As for the bar, they have about 75 years combined experience in longtime Chick's bartenders Jen Rose and Pat Albareda. They have eight mostly local drafts but still fit in a low priced national brand. The specialty cocktail menu is always changing and unique.
They kept the pitch league on Wednesday nights and added Thursday night trivia and are featuring music occasionally.
If early reviews are any indication, the Shafers are getting it right. The all important online reviews are unanimously positive.
Shafer plans on keeping it that way.
"We're committed to doing things right. We're not going to put anything on the menu before it's ready. I love coming here everyday and talking to the customers. We're really listening to them and have actually made some changes based on some of their comments," she said. "Being a teacher, even though you're around a lot of people, you're kind of in your own little world, so when I come here I love it."
iBerkshires.com welcomes critical, respectful dialogue; please keep comments focused on the issues and not on personalities. Profanity, obscenity, racist language and harassment are not allowed. iBerkshires reserves the right to ban commenters or remove commenting on any article at any time. Concerns may be sent to firstname.lastname@example.org.
iBerkshires.com welcomes critical, respectful dialogue. Name-calling, personal attacks, libel, slander or foul language is not allowed. All comments are reviewed before posting and will be deleted or edited as necessary.
Chief K. Scott Kelley takes the oath from Town Clerk Haley Meczywor. Kelley is the town's third police chief in a year.
ADAMS, Mass. — New Police Chief K. Scott Kelley says he "already feels at home" and is looking forward to spending time getting to know his officers.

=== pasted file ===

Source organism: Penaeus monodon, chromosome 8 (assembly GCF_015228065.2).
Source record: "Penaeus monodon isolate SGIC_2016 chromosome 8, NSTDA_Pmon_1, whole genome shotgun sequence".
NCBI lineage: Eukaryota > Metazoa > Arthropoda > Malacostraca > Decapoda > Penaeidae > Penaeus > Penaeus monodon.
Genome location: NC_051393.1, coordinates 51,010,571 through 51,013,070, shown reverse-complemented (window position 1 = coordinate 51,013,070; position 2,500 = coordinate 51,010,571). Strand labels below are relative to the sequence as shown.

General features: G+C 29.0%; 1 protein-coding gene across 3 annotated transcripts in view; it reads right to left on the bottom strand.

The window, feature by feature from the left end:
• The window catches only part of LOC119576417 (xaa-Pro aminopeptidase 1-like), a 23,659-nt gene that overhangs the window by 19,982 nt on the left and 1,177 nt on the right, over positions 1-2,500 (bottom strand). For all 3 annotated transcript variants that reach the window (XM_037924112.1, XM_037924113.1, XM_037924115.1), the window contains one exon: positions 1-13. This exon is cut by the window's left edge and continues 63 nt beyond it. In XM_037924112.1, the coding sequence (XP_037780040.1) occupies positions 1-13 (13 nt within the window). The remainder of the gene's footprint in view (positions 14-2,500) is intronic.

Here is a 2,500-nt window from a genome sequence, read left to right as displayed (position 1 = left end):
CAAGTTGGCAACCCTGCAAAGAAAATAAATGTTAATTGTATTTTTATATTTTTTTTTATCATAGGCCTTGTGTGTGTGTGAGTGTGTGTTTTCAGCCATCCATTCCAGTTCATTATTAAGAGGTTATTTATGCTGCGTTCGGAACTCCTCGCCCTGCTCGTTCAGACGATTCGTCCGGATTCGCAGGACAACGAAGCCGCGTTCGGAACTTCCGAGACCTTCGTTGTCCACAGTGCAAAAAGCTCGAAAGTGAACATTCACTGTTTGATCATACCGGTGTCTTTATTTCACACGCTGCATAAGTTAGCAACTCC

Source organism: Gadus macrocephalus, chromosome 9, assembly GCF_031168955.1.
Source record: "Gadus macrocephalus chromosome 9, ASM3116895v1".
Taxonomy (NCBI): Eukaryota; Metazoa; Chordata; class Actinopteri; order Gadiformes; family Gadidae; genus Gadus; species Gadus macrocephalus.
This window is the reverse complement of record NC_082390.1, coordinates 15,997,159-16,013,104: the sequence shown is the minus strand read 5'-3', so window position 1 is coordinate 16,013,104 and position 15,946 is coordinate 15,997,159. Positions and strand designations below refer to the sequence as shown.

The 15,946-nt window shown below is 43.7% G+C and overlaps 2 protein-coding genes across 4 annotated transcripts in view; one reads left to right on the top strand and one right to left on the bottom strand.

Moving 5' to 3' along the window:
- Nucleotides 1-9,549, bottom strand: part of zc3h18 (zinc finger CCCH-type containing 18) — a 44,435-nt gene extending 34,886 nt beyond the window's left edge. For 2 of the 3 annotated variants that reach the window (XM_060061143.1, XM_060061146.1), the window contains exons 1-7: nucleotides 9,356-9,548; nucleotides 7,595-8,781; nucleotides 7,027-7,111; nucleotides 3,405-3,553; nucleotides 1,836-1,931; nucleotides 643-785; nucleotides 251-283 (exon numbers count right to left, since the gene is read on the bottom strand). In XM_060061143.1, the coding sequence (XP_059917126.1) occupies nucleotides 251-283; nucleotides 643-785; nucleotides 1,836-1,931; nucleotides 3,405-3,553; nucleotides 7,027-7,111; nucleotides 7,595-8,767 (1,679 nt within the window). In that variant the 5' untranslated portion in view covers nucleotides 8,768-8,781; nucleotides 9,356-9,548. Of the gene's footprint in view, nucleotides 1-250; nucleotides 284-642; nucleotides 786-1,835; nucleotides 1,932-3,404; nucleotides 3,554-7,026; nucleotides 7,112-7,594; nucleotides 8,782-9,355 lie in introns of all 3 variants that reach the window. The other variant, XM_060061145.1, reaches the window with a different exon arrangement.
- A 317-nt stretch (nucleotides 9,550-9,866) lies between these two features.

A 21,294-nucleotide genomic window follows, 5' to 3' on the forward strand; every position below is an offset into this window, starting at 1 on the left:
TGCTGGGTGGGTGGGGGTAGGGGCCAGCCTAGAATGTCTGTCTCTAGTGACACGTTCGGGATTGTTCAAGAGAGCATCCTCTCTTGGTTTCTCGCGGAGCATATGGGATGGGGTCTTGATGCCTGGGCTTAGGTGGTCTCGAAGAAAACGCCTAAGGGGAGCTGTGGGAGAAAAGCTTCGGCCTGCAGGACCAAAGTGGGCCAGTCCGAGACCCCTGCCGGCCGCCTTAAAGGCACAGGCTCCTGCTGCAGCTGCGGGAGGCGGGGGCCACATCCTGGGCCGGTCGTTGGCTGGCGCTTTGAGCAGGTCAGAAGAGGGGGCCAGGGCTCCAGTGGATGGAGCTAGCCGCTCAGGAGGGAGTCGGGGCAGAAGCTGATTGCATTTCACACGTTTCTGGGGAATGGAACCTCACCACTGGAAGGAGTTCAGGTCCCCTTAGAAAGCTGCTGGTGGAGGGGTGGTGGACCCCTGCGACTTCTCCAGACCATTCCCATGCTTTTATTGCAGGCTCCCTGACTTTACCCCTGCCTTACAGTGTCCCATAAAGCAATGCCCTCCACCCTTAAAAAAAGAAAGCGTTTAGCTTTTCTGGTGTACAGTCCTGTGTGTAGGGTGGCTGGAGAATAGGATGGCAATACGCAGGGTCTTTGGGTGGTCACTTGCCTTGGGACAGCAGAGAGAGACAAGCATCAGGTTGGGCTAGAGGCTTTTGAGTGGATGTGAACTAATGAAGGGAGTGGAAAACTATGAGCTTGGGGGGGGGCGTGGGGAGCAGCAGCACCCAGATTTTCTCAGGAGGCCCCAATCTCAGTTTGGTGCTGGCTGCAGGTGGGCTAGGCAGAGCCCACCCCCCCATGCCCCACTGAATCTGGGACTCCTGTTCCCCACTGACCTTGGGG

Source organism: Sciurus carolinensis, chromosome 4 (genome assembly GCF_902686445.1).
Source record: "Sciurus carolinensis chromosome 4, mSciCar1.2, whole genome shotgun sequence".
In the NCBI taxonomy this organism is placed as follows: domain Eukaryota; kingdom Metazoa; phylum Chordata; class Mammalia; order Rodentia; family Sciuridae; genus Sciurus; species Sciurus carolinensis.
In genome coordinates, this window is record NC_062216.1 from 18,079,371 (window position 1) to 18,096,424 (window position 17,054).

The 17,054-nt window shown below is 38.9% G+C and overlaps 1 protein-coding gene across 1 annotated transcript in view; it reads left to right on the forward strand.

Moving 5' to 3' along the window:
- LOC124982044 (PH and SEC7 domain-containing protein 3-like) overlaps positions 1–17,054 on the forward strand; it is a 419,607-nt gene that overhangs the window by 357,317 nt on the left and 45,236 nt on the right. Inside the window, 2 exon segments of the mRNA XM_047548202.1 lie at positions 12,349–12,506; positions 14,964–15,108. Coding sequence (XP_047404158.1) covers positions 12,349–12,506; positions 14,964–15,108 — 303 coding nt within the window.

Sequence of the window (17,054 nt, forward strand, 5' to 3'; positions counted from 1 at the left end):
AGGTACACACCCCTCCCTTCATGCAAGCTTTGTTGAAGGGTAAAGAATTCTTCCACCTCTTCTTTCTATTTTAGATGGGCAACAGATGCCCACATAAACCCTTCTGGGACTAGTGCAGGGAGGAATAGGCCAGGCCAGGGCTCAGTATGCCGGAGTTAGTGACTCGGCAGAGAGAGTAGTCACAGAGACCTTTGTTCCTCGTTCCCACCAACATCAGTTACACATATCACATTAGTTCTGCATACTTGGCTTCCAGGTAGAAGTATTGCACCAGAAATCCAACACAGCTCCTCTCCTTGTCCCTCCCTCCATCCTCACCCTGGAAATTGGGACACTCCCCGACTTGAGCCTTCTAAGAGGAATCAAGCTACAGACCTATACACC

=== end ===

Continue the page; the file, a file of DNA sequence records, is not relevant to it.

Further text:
"The thing that I'm looking forward to the most is actually spending time with my officers," he said on Tuesday. "I can't say it enough, and I mean every word of it. I have learned throughout my years that the only way to succeed in leadership is to make sure that everyone under you has input. These officers know what is needed, what is wanted, where we need to go, what our goal should be."
Kelley was sworn in on Tuesday morning in front of Town Hall, the town's third police chief in less than year. He particularly thanked his immediate predecessor Troy Bacon, along with Town Administrator Jay Green and Selectmen Chairwoman Christine Hoyt, for ensuring a seamless transition in leadership.
Bacon had been leading the force since July in an interim capacity following the retirement of Chief Richard Tarsa, a 36-year member of the Adams force. He had initially indicated interest in taking on the post permanently but declined late last year for personal reasons and returned to Indiana.
Kelley was sworn in on Tuesday morning in front of Town Hall, the town's third police chief in less than year. He particularly thanked his immediate predecessor Troy Bacon, along with Town Administrator Jay Green and Selectmen Chairwoman Christine Hoyt, for ensuring a seamless transition in... click for more
The Board of Health endorsed a report from Code Enforcement Officer Mark Blaisdell stating that the Parks Commission's allegation that the Little League did not enforce mask-wearing during its season was baseless. click for more